The bugs are called “water striders,” and their ability to run and jump on the surface of water, such as lakes, ponds, and just about any body of water, has long fascinated entomologists. Engineers are also excited as many are hoping to study the bug’s natural mechanics in order to develop robots that can mimic the bugs divine strides across the water.
However, scientists have been trying to figure out the water striders trick for decades now, and they have not learned much. This traditional lack of knowledge regarding this bug’s water-striding abilities is understandable considering that the bug is so light that its weight cannot even be measured by conventional instruments.
Recently a breakthrough occurred as scientists were finally able to use advanced techniques to determine the bugs slightest changes in body angle and weight. The scientists gained a more accurate insight into the bug’s movements by studying its shadows while it moved. The shadows magnify the particular movements of the bug, and as a result of careful observation, scientists are able to use this trick to determine an accurate estimate as to how much water is displaced with each movement of its legs. Eventually, engineers want to use the water strider as a model to develop robots that can skim across water. Why it is that science wants to see this device become a reality? Other than creating the world’s coolest robot, has, so far, been largely unspecified.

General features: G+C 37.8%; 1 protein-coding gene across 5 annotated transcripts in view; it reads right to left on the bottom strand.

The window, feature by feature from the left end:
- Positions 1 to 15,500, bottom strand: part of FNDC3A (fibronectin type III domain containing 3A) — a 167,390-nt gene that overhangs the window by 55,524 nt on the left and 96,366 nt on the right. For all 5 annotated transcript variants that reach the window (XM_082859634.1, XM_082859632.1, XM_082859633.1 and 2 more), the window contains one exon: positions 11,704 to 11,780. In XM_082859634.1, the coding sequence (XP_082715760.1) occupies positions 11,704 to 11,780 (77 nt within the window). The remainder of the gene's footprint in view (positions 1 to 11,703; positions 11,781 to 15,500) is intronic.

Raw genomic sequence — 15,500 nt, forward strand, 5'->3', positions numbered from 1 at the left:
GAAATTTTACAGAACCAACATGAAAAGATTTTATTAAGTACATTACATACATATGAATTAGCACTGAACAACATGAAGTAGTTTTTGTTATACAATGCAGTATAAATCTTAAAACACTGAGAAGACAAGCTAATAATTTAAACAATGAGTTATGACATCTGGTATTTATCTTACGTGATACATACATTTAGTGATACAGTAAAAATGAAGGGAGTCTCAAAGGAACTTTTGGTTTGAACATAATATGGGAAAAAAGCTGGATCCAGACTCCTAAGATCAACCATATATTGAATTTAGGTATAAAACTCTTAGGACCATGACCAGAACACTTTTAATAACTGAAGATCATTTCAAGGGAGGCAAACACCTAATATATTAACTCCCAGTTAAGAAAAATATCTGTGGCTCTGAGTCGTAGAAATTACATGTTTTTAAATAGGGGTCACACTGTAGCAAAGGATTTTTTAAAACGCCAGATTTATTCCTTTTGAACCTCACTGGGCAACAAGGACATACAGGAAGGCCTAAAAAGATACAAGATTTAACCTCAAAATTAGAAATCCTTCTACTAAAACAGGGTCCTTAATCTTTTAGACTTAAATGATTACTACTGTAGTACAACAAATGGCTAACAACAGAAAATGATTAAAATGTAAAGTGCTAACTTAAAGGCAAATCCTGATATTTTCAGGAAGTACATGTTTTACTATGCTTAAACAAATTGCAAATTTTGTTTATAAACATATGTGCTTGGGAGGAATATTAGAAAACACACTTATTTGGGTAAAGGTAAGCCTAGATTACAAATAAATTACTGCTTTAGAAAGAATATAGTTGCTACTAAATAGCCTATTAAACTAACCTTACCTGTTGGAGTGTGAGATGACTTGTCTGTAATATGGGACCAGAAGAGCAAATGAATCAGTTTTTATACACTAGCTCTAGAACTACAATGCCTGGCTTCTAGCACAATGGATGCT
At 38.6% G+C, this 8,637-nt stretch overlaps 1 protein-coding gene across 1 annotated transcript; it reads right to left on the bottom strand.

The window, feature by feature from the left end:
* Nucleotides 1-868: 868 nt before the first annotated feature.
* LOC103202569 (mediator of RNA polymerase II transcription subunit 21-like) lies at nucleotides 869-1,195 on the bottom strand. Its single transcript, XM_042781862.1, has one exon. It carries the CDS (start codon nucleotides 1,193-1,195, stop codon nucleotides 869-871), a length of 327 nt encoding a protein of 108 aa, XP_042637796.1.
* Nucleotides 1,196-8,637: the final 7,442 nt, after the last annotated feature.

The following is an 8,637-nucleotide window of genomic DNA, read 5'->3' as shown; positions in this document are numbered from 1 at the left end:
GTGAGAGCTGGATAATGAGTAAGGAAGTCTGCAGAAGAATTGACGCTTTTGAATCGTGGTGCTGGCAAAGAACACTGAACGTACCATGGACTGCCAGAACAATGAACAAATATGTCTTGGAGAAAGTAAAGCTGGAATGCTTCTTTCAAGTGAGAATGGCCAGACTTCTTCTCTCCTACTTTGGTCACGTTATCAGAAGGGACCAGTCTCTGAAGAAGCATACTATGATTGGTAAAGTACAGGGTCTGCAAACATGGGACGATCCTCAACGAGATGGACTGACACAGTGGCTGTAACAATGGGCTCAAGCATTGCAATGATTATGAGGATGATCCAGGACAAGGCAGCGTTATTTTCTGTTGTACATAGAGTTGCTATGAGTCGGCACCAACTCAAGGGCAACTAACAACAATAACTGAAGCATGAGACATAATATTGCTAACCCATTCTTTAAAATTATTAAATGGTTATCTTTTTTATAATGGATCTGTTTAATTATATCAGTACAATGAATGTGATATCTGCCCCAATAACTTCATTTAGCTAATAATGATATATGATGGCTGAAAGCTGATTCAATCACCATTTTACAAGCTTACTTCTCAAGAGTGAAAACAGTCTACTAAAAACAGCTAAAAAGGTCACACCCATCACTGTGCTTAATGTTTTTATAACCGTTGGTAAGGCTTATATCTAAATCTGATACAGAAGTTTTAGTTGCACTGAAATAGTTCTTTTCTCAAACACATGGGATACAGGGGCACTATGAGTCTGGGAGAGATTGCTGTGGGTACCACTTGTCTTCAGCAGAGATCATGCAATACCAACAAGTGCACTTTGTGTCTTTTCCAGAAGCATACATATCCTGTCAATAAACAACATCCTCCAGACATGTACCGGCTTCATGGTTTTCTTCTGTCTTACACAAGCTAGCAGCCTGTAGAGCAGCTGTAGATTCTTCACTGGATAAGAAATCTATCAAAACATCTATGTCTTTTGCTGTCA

What practical applications could a water-skimming robot have that would benefit mankind?